Friday, May 14, 2004


Jeff over at Otto's Coffee Shop makes his statement about comics journalism, and what he'd like to see.

I'll tell you where [the good] stories are: they don't exist because the companies involved don't owe the fans or the creators squat, so they don't have to cooperate in any stories.


Marvel, DC, Diamond: they aren't answerable to fans, so they have no reason to play along with "news" sites or magazines who don't play along with them. I doubt I'm the only one who's noticed recently that even Rich Johnston, once the freest talker in comics, has been keeping his trap shut (he allegedly knew about Joss Whedon on X-Men a month before the news borke, but he never printed it) except for items that the big companies are ready to "leak" (he even presents "leaks" from his own publisher as "news" or "rumor" each week!). If, as a comics journalist, you piss off your sources (or the upper management of your sources), you lose what little news you get. I have little doubt in my mind that if DC told Newsarama to stop doing their monthly analysis of sales figure estimates (such as they are), Newsarama would stop in a heartbeat, as Matt Brady knows that pissing off DC means that he loses "exclusive" DC "news" and access to DC's creators (at least those who want to keep their jobs).

And here's what I said, awhile ago:

The rest of the quasi-journalists, they take what the company gives us, thank them for that, and run back to the rest of us to fill us in on what scraps got thrown to us from the table. For a real journalist, that's not enough. The fact that most of our "news" comes from rumor mills like Lying in the Gutters says to me that publishers have erected a wall between themselves and the readers, and that we, as readers, are satisfied with that. That we'll accept that, and let them jerk us around and wait like obedient lapdogs for the next morsel to fall.


No such luck in comics journalism. The publishers, at least the large ones, have made their decision that we're not really worth the time and have kept us on a need-to-know basis. This hurts them and it hurts us. Treating the reporting half of the comics community like servants is exactly what keeps the comic book art form a "hobby" instead of, well, instead of an "art form." We cannot be perceived as big business if we are not treated as big business on all sides of the game.

Don't get me wrong: This isn't me laying the blame at the feet of the Big Two alone. No. Our news sites are pitiful and we've allowed them to be pitiful and we haven't kicked them in the ass enough to strive for more.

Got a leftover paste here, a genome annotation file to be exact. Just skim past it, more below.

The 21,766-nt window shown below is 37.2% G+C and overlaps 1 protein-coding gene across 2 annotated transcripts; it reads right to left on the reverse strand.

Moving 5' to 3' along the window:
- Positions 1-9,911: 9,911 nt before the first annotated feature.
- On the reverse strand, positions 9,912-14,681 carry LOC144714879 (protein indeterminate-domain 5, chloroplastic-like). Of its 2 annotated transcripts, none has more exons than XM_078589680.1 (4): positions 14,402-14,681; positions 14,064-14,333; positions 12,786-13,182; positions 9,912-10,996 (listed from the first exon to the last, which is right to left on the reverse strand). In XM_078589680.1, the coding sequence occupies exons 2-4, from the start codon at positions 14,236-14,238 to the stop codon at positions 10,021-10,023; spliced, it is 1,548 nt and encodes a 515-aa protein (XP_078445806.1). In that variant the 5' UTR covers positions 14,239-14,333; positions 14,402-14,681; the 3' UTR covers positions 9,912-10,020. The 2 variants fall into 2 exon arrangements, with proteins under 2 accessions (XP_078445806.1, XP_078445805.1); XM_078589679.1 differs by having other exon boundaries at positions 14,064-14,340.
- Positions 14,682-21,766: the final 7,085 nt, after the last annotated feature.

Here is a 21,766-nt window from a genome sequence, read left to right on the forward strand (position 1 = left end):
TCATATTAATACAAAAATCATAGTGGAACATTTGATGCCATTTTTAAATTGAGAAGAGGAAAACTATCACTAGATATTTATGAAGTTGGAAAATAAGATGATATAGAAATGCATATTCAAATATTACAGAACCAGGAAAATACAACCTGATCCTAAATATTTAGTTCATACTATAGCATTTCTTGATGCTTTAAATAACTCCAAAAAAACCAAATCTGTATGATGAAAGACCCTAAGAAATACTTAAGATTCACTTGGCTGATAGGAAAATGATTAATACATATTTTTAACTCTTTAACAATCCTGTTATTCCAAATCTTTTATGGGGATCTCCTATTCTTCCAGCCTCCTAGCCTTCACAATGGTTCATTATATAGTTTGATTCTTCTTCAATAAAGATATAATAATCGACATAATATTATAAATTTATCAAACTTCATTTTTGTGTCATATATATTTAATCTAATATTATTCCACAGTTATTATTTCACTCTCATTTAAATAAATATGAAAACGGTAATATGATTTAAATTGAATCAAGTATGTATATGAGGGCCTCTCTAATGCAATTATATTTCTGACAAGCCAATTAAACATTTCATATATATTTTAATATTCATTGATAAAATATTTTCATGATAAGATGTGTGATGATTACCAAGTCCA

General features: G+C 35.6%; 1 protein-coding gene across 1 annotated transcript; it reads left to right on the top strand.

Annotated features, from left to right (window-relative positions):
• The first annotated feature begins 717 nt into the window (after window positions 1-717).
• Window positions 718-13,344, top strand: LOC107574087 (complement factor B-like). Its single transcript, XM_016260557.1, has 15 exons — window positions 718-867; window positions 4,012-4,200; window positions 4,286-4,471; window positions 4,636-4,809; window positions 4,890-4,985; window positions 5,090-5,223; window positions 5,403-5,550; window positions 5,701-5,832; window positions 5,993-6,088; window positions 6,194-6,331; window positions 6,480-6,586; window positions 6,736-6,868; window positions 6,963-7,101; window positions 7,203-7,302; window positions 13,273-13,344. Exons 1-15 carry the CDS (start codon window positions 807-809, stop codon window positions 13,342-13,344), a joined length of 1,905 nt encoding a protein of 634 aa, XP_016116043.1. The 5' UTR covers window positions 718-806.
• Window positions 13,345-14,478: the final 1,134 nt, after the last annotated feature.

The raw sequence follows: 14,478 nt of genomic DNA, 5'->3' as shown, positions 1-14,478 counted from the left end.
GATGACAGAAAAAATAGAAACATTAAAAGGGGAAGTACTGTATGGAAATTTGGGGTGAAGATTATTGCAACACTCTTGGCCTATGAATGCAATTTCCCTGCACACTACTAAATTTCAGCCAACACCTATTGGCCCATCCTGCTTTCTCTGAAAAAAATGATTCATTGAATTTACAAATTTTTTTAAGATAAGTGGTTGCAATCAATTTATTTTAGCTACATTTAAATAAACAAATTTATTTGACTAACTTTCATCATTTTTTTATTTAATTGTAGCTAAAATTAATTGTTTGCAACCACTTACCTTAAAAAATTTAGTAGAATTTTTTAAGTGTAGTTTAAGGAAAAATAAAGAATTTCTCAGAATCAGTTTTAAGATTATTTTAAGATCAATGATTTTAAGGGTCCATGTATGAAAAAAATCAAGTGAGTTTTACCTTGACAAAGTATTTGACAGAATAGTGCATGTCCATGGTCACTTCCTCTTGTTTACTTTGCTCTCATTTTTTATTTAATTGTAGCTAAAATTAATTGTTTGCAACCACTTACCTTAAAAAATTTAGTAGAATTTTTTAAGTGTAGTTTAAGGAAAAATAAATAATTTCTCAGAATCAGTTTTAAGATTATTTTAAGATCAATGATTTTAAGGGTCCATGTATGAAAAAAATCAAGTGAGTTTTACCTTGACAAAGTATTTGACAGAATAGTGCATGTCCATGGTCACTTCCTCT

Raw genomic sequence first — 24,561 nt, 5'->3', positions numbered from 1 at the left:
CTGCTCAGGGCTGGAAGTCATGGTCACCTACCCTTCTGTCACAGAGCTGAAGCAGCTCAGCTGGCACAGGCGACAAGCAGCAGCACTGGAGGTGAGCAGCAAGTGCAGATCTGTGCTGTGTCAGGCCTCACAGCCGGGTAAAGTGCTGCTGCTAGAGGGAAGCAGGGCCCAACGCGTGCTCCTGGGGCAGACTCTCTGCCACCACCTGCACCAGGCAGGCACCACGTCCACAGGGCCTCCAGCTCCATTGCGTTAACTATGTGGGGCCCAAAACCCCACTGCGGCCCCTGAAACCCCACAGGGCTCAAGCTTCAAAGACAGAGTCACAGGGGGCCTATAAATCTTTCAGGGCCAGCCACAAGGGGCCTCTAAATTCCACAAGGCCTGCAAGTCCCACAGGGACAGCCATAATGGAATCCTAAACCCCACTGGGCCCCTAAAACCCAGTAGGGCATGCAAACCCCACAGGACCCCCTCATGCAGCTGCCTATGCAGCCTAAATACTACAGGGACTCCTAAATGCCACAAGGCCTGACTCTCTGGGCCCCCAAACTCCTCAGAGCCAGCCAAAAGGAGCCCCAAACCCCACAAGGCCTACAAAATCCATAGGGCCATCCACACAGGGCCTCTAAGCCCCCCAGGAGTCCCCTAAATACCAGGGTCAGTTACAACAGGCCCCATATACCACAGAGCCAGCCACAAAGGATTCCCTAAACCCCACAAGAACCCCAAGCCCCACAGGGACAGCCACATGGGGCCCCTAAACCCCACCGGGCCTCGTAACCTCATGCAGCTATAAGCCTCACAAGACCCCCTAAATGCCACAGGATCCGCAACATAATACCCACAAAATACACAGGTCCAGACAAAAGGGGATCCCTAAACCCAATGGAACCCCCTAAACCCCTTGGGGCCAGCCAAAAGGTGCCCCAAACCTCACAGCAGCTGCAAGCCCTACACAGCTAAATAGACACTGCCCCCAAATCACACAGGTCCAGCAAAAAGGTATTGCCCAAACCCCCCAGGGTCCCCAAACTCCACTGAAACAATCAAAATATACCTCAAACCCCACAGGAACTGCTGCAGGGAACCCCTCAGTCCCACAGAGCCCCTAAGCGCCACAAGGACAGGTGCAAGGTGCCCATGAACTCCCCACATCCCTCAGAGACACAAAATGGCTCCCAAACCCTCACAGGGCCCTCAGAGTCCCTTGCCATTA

Jeff's money questions: 1) What is news in the comic book field? 2) What constitutes investigative journalism? 3) How can interviews become less PR fodder and more actual journalism?

1) Hard to say, sometimes. What constitutes news for some people (change in creative teams, Reload, etc) does not constitute news for others... but the same applies in any media. For some folks, what director's been assigned to a new movie project doesn't matter until the movie itself is up there on the big screen; others want to know what's going on on the set day by day. As I pointed out in the above-cited entry, though, I think something like the Gaiman vs. MacFarlane case, and the Newsarama piece about its ramifications to the industry at large, is an excellent example of what comics news should be like.

As with any creative field, there's the business side of things and the creative side of things. We get a monthly analysis of DC sales numbers, maybe some press releases about hirings and firings, and that's the business side. We get press releases about new series coming out with new creative teams, some interviews with the writer or artist, and that's the creative side covered.

Pitiful, eh?

2) Investigative reporting is not reactionary. So far, all manner of comic book journalism is reactionary; that is, the "reporters" go after a story after it's already happened and fill in the details. An investigative journalist poses a question out of the ether -- say, "how's DC responding, internally and externally, to Marvel's partnership with B&N?" -- and then gets out there and finds the fuck out. I've seen almost nothing of that sort in comics journalism.

3) Still deciding on that one. The interview series I'm doing with Larry Young now are about 50% PR and 50% me trying out something new, and I'm uncertain what defines a "real" interview in contrast to a piece of puff. ADD pretty much had it right with his 5 Questions, tracking down writers and artists and the like and just talking to them about their work in general, instead of whatever latest piece they're trying to sell. Do we have anyone right now that can pick up that torch? I'm not sure. Kevin Melrose has the interviewing chops, but I don't know his status in the comics world at large.

These are probably not satisfactory answers, but the questions are worthy ones, and worth investigation. Go over to Jeff's and answer his questions in his Comments, and then start thinking about what you can do for comics journalism.

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